Slowthai: Ugly Album Review | Pitchfork

As a rapper, Slowthai has a lot of technical ability and charisma, but the same can’t be said for his singing. One of his signature moves is changing the pitch of his voice in the midline, a trick that makes for an unmistakable rap but sounds like poor pitch coming from a singer. The result is that many of the songs on Ugly they almost feel like karaoke performances. “Falling” takes aim at the Pixies, but misses sorely the passionate mania of Black Francis (the title track, which features Irish post-punks Fontaines DC, achieves this sound more successfully). “Tourniquet” answers a question no one asked: What would a Radiohead ballad sound like with hardcore vocals? “Never Again” tells the story of a chance meeting with an ex that ends in tragedy; it is clearly meant to be the soulful centerpiece of the record. But the song, which features backing vocals sung by Ethan P. Flynn and verses rapped by Slowthai, feels disjointed and awkward, like an imagined, shelved collaboration between David Bowie and Mike Skinner.

UglyThe worst song on It’s Not Even a Rock Song. On “Fuck It Puppet,” Slowthai contorts his voice into various shapes as he raps over a dry boom-bap beat. But the song’s conceit (Slowthai engaging in a yelling match with the suicidal voice in his head) brings to mind his less flattering comparison: Eminem. In the years following Slowthai’s debut, SoundCloud rap morphed into “rage rap,” a subgenre that branded (almost exclusively) male aggression in a way clearly indebted to Slim Shady. But that sound is past its expiration date and its main architects are moving on. It would be the perfect time for an artist as thoughtful as Slowthai to interrogate or at least complicate rap’s infatuation with male anger. Instead, on songs like “Fuck It Puppet,” he just lets the anger flow.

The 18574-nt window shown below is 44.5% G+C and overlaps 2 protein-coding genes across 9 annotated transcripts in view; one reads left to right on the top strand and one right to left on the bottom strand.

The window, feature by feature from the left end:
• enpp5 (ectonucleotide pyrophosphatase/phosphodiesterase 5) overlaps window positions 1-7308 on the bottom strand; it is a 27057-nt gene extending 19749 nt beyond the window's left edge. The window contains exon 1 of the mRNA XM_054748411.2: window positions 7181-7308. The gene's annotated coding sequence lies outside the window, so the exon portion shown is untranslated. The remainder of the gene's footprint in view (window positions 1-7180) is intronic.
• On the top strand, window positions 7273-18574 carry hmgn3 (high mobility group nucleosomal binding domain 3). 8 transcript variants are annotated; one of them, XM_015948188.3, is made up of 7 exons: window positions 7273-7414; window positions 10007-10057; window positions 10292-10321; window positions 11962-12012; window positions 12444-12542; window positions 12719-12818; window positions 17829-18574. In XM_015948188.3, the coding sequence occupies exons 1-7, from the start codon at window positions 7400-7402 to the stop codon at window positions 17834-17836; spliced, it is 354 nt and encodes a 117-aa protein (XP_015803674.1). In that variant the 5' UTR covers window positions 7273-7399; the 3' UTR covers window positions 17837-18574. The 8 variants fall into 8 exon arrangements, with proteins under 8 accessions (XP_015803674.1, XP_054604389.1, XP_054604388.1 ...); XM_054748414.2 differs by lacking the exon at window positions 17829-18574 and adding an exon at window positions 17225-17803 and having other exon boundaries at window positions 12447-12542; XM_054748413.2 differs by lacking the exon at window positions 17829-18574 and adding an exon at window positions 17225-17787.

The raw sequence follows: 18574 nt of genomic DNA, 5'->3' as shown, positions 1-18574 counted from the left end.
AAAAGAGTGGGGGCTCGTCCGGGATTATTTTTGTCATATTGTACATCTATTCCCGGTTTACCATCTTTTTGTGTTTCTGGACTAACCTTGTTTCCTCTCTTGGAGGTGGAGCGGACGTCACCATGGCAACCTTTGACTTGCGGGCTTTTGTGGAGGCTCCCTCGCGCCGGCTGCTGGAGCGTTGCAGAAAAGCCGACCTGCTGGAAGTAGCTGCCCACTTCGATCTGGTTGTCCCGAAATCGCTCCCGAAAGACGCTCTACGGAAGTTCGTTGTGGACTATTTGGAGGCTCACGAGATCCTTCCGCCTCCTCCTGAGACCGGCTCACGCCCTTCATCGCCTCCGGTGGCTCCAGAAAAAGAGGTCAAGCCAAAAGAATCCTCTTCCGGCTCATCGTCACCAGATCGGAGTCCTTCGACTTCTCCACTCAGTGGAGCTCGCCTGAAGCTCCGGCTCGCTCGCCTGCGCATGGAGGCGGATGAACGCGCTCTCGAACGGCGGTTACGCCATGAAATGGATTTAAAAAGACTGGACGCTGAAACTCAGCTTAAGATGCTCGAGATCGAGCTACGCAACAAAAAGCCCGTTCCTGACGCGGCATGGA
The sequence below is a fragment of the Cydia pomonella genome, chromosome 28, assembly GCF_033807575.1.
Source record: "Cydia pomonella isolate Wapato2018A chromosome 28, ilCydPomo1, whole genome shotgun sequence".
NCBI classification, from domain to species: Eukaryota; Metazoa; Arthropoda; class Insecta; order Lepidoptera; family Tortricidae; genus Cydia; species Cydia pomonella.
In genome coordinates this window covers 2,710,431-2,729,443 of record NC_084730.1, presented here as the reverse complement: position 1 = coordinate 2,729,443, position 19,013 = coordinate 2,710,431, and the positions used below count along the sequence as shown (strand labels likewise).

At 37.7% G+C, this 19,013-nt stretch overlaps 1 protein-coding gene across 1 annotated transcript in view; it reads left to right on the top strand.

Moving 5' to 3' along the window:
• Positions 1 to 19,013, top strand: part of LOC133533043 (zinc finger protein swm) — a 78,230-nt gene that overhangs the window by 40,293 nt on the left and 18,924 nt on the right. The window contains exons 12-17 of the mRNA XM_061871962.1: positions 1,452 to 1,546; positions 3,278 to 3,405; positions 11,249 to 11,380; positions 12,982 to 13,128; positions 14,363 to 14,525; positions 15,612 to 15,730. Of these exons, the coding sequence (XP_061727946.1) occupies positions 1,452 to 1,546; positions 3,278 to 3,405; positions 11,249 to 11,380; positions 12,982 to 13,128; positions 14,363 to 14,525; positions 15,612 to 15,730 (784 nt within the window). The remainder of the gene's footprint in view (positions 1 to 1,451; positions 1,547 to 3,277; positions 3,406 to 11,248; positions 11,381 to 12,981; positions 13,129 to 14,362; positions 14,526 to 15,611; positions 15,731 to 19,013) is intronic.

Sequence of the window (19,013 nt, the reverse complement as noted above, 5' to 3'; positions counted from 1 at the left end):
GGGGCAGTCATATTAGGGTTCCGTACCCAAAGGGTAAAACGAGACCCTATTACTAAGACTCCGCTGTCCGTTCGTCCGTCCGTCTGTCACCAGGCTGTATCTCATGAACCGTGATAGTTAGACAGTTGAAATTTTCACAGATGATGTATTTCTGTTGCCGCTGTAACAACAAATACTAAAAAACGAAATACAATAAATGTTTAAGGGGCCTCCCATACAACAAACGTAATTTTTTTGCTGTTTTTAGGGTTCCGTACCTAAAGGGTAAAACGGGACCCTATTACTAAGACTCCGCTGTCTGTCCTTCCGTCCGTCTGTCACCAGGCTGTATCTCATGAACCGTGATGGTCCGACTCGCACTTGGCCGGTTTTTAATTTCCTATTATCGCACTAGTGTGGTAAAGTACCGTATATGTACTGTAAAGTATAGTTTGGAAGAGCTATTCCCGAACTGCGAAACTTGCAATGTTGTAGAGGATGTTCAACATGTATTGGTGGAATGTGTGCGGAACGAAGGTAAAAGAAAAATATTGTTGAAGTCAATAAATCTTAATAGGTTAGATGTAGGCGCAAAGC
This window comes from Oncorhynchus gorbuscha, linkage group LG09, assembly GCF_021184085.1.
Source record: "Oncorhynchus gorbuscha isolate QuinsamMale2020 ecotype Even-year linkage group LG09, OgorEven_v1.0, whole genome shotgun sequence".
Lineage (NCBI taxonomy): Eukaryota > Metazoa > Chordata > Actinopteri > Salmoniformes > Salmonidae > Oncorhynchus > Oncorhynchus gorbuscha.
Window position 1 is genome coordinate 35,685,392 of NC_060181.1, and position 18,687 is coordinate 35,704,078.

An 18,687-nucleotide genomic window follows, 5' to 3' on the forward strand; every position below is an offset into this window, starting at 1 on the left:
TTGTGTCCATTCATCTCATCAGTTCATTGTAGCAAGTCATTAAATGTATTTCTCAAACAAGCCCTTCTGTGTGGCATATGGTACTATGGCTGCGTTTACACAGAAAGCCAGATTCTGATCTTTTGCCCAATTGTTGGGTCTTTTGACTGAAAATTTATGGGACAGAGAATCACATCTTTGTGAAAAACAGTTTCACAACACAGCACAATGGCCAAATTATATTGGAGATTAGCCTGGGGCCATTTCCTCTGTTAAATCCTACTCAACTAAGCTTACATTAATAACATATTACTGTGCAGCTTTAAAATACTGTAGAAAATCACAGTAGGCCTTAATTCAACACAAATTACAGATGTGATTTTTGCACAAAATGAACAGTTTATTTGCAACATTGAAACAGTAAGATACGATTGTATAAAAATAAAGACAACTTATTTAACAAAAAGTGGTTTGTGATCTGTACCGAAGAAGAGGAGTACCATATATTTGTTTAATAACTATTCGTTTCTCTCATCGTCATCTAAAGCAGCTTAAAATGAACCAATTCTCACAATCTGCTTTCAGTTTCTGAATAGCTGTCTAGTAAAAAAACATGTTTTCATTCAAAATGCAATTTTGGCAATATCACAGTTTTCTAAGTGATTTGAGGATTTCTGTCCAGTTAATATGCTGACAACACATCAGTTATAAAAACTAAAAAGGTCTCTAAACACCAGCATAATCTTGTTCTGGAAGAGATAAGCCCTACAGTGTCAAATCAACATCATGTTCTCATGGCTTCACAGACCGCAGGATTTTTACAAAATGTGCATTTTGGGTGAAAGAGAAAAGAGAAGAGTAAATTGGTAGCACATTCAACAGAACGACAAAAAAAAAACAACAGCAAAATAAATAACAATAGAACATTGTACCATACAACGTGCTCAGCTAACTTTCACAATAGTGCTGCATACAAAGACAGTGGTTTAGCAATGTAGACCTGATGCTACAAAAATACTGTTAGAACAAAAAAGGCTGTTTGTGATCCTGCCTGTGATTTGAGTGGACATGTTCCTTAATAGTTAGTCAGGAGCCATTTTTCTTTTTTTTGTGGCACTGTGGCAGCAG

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This lack of vision is what makes Ugly Very disappointing. Slowthai’s work as a rapper is much more dynamic and vital; there is no real meaning to because these songs had to be rock songs. In Britain’s up to no good, Slowthai’s anger, against institutions, injustices and his own rude upbringing, felt fair and representative. Here he feels vague and nihilistic (“I’m sick of thinking there’s a reason I’m here / We’re just puppets in a simulation,” he muses on “Ugly”), far less nuanced than the reflective bars in 2021. TYRON. It’s possible to make heavy music that directs your anger toward worthy targets, approaches introspection with maturity, or doesn’t rely on anger at all for catharsis. Ugly it sounds like something far less interesting: the kind of generically angsty guitar music only a ’90s major-label exec could love.

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slowthai: ugly

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